5. Hatch is found guilty. Roth Tax Updates speculates that his sentence will be around 3 years in jail. Oh, he’ll also have to pay those taxes, and interest and penalties. The maximum possible sentence is 13 years in prison and a fine of $600,000.

Hatch is now serving his prison sentence of 51 months. He recently appealed his conviction, though chances of it being overturned seem slim.

2008 Update: And they were slim. Last February, Hatch’s appeal was denied. As you might expect, 300 million witnesses can’t be wrong.

2009 Update: Richard Hatch continues to look for that needle in the haystack. He’s filed another appeal, though to this non-lawyer it’s more likely that he’ll be released after serving his 51 months at ClubFed than getting a favorable ruling.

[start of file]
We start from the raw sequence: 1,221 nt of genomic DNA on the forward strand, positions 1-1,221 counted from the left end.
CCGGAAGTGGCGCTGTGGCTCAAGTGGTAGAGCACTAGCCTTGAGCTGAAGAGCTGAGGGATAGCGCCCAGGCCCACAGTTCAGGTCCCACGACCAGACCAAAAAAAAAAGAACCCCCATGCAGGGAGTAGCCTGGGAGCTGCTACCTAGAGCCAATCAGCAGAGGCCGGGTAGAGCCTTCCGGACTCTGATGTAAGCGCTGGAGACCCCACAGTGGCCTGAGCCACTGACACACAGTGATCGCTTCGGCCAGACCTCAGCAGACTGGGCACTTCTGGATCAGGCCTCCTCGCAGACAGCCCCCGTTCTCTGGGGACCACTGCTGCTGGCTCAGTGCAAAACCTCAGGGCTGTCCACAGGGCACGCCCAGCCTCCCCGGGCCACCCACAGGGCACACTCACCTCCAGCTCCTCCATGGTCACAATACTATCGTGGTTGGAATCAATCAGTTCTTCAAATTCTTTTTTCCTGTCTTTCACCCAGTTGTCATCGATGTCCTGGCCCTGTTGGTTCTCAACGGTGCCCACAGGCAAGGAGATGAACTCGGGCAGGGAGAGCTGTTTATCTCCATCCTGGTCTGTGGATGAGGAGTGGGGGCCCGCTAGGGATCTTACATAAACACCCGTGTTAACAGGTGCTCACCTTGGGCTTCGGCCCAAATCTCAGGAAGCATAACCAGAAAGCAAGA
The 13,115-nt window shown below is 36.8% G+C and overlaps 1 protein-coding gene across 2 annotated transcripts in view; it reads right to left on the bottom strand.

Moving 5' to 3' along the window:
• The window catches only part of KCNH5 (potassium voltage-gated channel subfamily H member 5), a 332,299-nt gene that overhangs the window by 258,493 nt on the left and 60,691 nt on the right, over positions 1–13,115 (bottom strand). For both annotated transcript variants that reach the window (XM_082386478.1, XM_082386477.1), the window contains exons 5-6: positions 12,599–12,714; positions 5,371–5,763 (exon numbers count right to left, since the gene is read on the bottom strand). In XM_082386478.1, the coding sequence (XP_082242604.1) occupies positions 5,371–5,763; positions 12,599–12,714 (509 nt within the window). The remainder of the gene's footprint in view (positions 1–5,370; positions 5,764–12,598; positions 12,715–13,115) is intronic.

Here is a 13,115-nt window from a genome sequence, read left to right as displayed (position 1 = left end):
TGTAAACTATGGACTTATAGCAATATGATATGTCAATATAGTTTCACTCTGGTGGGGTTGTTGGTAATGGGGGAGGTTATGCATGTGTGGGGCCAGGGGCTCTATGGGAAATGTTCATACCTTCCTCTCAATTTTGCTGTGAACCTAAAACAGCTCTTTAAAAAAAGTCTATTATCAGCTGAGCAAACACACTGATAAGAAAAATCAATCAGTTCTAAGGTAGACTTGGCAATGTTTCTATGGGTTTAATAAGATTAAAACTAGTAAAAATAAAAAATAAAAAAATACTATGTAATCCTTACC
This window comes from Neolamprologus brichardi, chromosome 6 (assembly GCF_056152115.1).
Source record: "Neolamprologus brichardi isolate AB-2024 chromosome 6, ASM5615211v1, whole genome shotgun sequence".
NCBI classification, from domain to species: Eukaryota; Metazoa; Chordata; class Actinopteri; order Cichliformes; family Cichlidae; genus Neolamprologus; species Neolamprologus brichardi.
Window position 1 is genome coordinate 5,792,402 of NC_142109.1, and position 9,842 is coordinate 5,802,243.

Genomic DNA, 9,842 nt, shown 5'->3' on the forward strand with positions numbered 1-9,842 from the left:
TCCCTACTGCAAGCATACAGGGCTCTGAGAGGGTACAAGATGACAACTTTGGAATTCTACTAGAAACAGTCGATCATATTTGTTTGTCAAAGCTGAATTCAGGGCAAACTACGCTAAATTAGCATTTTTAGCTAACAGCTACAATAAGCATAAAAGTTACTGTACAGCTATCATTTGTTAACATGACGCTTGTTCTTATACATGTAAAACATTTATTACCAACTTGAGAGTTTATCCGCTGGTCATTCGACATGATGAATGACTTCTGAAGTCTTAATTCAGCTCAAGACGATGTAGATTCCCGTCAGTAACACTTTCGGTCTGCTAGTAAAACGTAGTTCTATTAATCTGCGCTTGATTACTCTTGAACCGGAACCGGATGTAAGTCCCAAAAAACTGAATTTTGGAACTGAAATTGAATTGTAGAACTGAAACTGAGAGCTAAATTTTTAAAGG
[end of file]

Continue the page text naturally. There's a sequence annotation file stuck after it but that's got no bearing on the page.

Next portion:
2010 Update: Mr. Hatch was released in mid-2009. He then violated the terms of his release and was sent back to ClubFed. Finally, in October, Mr. Hatch was released. He’ll be spending the next couple of years in his home state of Rhode Island.

2011 Update: As part of his sentence, Mr. Hatch was supposed to amend his tax returns and declare the $1 million of income. He neglected to do that. Judge William Smith didn’t neglect to give Mr. Hatch a piece of his mind this past March: He sentenced Mr. Hatch to nine more months at ClubFed. Following his release from ClubFed (in December), Mr. Hatch will have 26 months of supervised release.